State and local governments and internet providers are all currently grappling with the Federal Communications Commission’s new method for collecting, updating, and challenging broadband service data as it overhauls its existing information products. The FCC’s process is new and challenging — many communities and public-sector leaders are still creating a plan to engage in the process.  

The National Broadband Resource Hub partners — the Center on Rural Innovation (CORI), The Pew Charitable Trusts, and Next Century Cities — hosted a webinar for leaders from across the country to outline what they know, and what they don’t know, about the mapping process. The event also featured advice about navigating the FCC’s portal and avoiding common pitfalls.  

Here are the top five takeaways from that webinar, which you can watch above: 

1. Every community should be planning on engaging in the mapping process — it is critical for states to get their fair share of Broadband Equity, Access, and Deployment (BEAD) funding, for public officials to hold providers accountable, and for communities to track and meet their broadband deployment goals. 

2. The most urgent thing communities can do is participate in the FCC’s fabric challenge to identify and catalog broadband-serviceable addresses. This will ensure communities can be accurately represented when the National Telecommunications and Information Administration makes its state-by-state BEAD allocations. 

3. The FCC’s portal is not necessarily intuitive. Start watching the webinar at the roughly 16-minute mark to see Dustin Loup from the Marconi Society walk through screenshots of the portal, pointing out common pitfalls users can encounter along the way.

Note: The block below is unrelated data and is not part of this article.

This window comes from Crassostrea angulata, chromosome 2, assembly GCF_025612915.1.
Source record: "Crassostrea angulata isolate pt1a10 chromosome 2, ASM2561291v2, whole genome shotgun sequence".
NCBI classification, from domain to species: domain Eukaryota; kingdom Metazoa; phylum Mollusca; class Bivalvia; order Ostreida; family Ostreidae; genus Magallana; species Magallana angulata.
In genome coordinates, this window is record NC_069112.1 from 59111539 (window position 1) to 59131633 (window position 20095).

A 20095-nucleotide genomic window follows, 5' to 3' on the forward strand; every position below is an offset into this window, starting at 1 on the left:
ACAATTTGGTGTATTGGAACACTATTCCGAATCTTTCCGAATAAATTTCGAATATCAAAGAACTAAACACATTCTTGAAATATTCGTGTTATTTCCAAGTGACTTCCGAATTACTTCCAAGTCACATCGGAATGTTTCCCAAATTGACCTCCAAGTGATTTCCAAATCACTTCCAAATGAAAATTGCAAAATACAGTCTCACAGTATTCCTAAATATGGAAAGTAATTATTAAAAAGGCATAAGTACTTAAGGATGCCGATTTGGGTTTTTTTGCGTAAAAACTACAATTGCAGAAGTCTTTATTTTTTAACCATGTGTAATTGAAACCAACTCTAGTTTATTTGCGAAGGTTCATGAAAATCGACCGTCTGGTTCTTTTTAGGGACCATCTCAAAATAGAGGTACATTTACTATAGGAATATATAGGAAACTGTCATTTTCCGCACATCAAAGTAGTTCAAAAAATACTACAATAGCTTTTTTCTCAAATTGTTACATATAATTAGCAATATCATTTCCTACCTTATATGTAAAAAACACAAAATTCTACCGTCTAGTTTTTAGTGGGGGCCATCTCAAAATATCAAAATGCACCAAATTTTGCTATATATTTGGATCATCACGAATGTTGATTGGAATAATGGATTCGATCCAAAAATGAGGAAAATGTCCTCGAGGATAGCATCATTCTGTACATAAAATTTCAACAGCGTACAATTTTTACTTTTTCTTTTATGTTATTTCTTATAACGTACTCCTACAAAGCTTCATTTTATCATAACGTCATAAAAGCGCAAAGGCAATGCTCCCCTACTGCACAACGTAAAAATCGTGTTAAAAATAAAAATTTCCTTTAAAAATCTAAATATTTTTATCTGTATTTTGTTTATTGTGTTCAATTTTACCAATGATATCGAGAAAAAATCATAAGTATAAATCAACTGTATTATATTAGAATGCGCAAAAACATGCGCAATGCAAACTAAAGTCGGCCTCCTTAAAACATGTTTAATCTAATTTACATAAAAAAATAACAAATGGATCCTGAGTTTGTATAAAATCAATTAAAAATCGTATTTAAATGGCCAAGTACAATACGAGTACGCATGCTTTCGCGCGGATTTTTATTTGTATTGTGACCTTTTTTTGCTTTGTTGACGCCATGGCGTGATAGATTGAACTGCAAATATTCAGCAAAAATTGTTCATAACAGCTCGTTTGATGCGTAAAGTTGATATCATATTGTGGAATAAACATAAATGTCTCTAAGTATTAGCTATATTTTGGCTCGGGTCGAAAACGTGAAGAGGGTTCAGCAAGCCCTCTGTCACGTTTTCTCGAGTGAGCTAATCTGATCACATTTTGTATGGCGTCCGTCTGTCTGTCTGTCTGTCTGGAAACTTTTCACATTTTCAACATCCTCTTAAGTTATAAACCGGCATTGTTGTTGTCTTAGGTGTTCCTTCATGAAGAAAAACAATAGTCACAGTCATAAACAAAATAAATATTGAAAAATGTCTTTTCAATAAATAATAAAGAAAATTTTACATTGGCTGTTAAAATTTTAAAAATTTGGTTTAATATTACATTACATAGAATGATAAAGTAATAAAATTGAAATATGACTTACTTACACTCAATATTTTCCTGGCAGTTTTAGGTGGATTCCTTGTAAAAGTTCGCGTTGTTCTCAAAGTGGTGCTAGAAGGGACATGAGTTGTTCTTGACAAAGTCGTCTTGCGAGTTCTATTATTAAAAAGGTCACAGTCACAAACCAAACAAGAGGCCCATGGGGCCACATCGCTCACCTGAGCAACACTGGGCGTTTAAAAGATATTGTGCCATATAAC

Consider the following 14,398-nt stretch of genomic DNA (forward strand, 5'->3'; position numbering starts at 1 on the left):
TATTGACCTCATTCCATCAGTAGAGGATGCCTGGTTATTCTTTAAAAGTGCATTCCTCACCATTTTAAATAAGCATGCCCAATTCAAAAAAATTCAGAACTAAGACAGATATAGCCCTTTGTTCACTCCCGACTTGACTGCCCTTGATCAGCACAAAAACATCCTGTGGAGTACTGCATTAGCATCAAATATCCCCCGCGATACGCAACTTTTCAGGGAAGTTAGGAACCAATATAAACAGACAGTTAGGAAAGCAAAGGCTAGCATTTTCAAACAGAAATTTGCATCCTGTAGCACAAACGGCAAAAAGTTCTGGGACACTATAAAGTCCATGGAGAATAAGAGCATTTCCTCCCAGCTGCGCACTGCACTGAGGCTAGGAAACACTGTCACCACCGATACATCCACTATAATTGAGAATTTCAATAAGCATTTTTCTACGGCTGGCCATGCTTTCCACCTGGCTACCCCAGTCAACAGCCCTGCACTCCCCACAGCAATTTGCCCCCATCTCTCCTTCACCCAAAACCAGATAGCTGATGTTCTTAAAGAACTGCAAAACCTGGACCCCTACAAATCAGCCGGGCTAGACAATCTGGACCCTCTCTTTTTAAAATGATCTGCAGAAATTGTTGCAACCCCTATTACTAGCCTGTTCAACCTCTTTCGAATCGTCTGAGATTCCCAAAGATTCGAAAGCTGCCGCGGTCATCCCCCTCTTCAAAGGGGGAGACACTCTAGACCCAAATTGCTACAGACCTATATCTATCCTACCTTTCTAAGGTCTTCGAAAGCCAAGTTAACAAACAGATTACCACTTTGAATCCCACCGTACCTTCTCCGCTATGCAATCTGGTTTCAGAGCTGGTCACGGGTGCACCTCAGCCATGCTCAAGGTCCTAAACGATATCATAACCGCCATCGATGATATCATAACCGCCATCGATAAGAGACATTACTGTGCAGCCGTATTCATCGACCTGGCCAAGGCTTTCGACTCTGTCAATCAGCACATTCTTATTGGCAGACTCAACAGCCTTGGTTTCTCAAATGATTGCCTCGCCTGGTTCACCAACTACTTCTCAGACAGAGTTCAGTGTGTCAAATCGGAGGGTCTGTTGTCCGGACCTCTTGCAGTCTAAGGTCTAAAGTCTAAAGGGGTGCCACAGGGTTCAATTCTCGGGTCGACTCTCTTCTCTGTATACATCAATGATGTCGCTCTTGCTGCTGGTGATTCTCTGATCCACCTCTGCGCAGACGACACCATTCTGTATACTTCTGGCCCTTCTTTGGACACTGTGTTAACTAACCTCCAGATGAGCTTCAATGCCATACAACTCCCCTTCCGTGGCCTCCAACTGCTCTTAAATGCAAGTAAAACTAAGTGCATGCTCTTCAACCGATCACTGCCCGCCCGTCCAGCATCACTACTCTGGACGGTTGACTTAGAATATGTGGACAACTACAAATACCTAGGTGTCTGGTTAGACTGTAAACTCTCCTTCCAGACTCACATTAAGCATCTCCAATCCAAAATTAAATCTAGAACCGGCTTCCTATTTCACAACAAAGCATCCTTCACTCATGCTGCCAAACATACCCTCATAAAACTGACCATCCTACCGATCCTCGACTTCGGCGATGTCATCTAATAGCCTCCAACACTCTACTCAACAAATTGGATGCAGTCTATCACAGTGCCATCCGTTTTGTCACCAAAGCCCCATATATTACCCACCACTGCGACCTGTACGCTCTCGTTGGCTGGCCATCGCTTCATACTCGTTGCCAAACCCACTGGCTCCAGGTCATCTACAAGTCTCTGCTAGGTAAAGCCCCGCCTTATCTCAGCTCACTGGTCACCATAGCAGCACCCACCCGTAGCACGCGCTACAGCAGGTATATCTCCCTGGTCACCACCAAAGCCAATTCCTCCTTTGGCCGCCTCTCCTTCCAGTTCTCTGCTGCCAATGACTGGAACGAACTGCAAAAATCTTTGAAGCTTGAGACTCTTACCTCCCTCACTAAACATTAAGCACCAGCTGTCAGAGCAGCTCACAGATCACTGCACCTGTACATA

4. States will likely create separate processes for challenging the FCC maps, and challenging BEAD eligibility with the NTIA, because those agencies are going to have different burdens of proof for what data they will accept.

5. There are still many unknowns about how federal agencies and states will set up mapping challenge processes for the FCC maps and NTIA eligibility. But the Hub partners are here to help you track everything.  Sign up to follow updates on www.BroadbandHub.org and participate in the community conversations page to ask questions, get answers — or to confirm that answers are not yet available. 

Interested in learning more?

The National Broadband Resource Hub is a resource for government officials, community leaders, and policy experts to share ideas and build on best practices. State expertise from Pew Charitable Trusts, local perspectives through Next Century Cities, and rural success stories from CORI will bring new resources to the Hub that will be useful in various stages of broadband planning and implementation so that local and state leaders find the support that they need to navigate the complex federal funding application processes that lie ahead.